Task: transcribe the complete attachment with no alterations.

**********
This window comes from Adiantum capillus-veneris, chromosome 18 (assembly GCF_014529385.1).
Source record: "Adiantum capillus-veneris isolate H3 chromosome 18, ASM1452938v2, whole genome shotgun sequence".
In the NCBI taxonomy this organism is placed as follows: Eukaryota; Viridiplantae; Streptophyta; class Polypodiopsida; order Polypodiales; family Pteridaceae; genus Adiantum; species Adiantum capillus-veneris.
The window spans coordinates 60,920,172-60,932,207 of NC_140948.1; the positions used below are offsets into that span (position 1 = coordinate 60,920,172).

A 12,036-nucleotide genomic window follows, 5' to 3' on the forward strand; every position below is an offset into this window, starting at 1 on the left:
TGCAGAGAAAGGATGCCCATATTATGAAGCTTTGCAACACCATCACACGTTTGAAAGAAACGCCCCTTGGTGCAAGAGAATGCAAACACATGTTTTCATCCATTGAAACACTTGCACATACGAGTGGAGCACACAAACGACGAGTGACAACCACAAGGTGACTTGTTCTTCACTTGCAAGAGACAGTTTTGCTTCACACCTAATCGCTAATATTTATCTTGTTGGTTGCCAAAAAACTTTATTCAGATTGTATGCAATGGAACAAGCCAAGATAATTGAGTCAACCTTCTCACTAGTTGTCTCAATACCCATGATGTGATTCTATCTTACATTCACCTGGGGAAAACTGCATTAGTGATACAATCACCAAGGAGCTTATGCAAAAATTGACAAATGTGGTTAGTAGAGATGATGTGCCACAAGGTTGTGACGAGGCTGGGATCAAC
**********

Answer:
This window comes from Adiantum capillus-veneris, chromosome 18 (assembly GCF_014529385.1).
Source record: "Adiantum capillus-veneris isolate H3 chromosome 18, ASM1452938v2, whole genome shotgun sequence".
In the NCBI taxonomy this organism is placed as follows: Eukaryota; Viridiplantae; Streptophyta; class Polypodiopsida; order Polypodiales; family Pteridaceae; genus Adiantum; species Adiantum capillus-veneris.
The window spans coordinates 60,920,172-60,932,207 of NC_140948.1; the positions used below are offsets into that span (position 1 = coordinate 60,920,172).

A 12,036-nucleotide genomic window follows, 5' to 3' on the forward strand; every position below is an offset into this window, starting at 1 on the left:
TGCAGAGAAAGGATGCCCATATTATGAAGCTTTGCAACACCATCACACGTTTGAAAGAAACGCCCCTTGGTGCAAGAGAATGCAAACACATGTTTTCATCCATTGAAACACTTGCACATACGAGTGGAGCACACAAACGACGAGTGACAACCACAAGGTGACTTGTTCTTCACTTGCAAGAGACAGTTTTGCTTCACACCTAATCGCTAATATTTATCTTGTTGGTTGCCAAAAAACTTTATTCAGATTGTATGCAATGGAACAAGCCAAGATAATTGAGTCAACCTTCTCACTAGTTGTCTCAATACCCATGATGTGATTCTATCTTACATTCACCTGGGGAAAACTGCATTAGTGATACAATCACCAAGGAGCTTATGCAAAAATTGACAAATGTGGTTAGTAGAGATGATGTGCCACAAGGTTGTGACGAGGCTGGGATCAAC